Sometimes only a pie will do. When it’s cold and wet and still February, only a pie will do. Although technically this pie is a stew with a pastry lid (see: Proper Good Pies), this little delight absolutely did the trick. I spied some knobbly Jerusalem artichokes on the local organic and biodynamic veg. stall (the glorious Brockmans) at my local market (Venn Street Market) and decided to give them a whirl. Prior to this, I hadn’t cooked with or (to my knowledge) eaten Jartichokes and they were lovely – sort of nutty with the warm hug of potato. Enjoy with gravy, naturally.
http://oceanadesigns.net/images/granite/magma-gold/magma-gold.jpg Ingredients – makes 4-6 pot pies or 1 family sized pie, possibly with some extra pastry which can be frozen.
http://universityofhellpress.com/a_murder_of_crows_front_cover_235x360/ For the pie filling:
- 1 medium red onion – chopped
- 2 stalks of celery – washed and finely chopped
- 250g or so Jerusalem artichoke – well scrubbed and sliced
- 300g mushrooms – sliced
- 10g dried wild mushrooms – soaked according to packet instructions
- 1 tsp dried sage
- 100ml white wine
- 1 tbsp plain flour
- 200ml mushroom soaking liquid
- 100ml double cream
- Salt and pepper to taste
- 1 egg – beaten
go For the pastry:
- 220g plain flour
- Pinch of salt
- 50g butter – warmed at room temperature for 20 minutes or so and then cubed
- A little cold water
- Melt a knob of butter in a pan over a low heat and add the chopped onion. Sauté until soft then add the celery, Jerusalem artichoke rounds and fresh mushrooms. Cook for five minutes, stirring occasionally.
- Add the soaked wild mushrooms, sage and wine. Cook for a minute or so then stir in the flour.
- Pour in the mushroom soaking liquid and cream.
- Season to taste and leave to simmer.
- To make the pastry, sift the flour and salt into a large bowl. Add the cubed butter and use a dinner knife to cut the butter into the flour.
- When the mixture has mostly come together, begin to rub the fat into the flour with your fingertips. When rubbing in, bring the mixture up to the height of the rim of the bowl in order to incorporate air into the pastry.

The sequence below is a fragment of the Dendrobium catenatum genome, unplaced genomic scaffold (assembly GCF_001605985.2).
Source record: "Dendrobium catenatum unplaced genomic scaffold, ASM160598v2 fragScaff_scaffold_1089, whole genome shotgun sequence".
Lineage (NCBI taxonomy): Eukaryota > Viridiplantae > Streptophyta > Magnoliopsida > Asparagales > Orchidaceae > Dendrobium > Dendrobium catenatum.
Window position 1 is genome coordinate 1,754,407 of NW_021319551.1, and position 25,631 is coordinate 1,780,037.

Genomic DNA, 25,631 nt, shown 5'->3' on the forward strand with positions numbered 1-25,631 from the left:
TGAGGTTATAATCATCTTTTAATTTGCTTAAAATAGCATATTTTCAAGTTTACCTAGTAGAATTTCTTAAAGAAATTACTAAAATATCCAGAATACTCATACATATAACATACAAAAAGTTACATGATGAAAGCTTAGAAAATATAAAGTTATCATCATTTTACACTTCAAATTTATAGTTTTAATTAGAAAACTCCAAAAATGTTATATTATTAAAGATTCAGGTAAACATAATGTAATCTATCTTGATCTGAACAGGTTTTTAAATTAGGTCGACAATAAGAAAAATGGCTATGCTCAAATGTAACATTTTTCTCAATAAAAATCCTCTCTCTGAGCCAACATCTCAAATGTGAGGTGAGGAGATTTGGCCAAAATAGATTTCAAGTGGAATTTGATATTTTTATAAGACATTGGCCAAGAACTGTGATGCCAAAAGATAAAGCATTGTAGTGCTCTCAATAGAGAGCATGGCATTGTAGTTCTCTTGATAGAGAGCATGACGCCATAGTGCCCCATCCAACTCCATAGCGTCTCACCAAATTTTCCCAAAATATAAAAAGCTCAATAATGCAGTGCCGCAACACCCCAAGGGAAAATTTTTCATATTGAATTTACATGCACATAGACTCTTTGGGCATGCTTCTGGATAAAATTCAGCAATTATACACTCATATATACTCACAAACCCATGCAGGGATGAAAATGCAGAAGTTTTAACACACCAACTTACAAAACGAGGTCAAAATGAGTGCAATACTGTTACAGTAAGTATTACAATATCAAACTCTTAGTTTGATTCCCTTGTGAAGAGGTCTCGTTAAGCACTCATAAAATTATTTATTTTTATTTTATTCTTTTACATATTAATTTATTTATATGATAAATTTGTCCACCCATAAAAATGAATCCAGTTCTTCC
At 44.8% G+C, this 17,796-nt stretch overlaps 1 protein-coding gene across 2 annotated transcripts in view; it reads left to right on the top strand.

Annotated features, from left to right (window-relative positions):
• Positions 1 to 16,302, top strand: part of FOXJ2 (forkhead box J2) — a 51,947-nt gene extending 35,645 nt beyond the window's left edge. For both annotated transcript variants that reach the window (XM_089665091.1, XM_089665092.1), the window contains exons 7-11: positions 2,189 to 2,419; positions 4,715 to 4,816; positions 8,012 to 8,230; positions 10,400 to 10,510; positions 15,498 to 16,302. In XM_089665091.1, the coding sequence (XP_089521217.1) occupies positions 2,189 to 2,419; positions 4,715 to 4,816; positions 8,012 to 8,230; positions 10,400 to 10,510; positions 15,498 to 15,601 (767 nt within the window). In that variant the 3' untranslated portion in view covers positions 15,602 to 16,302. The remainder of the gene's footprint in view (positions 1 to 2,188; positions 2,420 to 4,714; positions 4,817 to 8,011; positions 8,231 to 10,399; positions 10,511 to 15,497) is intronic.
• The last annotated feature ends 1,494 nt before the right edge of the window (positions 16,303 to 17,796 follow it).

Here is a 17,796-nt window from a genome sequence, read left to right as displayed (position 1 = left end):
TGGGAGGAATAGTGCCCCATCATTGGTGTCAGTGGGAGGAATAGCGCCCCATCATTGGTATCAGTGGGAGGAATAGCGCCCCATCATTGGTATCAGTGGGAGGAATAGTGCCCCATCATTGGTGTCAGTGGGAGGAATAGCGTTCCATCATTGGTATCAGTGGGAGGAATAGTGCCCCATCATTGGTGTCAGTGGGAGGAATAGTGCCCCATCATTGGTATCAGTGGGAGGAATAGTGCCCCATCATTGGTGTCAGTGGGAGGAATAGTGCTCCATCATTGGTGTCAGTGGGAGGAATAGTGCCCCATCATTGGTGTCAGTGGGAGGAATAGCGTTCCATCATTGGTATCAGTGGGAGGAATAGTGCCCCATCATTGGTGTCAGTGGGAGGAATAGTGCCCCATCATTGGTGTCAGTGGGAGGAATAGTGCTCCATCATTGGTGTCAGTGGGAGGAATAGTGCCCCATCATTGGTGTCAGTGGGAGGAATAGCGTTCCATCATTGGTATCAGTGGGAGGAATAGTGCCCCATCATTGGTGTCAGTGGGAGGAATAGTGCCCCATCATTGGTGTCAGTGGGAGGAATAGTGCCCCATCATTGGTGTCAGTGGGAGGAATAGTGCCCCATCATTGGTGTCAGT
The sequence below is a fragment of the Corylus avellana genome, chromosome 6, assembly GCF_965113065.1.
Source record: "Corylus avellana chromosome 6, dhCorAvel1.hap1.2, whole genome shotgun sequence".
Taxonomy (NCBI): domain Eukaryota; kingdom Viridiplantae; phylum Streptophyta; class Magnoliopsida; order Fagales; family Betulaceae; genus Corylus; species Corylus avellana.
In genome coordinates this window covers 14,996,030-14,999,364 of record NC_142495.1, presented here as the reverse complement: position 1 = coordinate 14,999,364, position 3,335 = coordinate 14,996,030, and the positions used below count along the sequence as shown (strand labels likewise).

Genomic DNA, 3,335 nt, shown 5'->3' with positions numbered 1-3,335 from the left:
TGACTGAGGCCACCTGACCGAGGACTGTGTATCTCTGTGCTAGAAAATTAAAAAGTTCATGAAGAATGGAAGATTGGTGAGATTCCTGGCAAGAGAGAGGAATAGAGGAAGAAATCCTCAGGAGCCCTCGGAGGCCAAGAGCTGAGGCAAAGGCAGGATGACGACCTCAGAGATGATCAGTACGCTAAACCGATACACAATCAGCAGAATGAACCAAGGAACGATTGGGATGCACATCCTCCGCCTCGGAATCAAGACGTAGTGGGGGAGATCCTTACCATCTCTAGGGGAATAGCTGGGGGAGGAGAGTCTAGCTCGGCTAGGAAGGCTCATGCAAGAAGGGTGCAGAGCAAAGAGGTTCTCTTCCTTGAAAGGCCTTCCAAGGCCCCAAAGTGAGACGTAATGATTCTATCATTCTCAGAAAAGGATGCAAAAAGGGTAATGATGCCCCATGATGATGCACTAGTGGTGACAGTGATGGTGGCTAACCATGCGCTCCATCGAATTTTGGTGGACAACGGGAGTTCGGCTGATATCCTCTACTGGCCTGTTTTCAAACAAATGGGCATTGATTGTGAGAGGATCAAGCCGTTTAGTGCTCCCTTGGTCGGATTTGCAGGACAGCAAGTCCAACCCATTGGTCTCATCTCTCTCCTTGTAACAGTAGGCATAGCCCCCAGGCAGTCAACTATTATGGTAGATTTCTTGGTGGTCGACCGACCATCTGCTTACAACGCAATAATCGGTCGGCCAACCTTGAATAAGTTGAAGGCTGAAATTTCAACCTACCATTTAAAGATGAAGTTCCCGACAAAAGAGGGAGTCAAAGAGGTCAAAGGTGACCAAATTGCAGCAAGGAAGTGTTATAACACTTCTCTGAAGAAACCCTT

- Continue to rub in until the mixture is crumbly. Sprinkle a tablespoon of water into the bowl and bring the mixture together with a knife. As the dough comes together, start to use your fingertips to bring it together further.
- Eventually, the dough will come together, leaving the bowl nearly clean. You may need to add a little more liquid but be careful to be very sparing, adding only a sprinkle with your fingertips if necessary.
- Wrap the pastry ball in cling film and rest in the fridge for half an hour or so. If you’re cooking the pie straight away, preheat the oven to 200°C/400°F/gas mark 6.
- When the pastry has finished resting, transfer the pie filling into one large pie dish, or 4-6 individual dishes.
- Roll the pastry out between two large sheets of greaseproof paper to about half a centimetre thick.
- Brush the beaten egg around the rim of the pie dish(es) and carefully place the pastry on top (having cut to approximate size if using small dishes). Trim the pastry further, press to the rim of the dish to seal and crimp the edges.
- Use a knife to make a couple of slits in the pie lid(s) and brush the pastry with the egg.
- Bake in the preheated oven for 30-40 minutes until the filling is bubbling and the pastry is golden.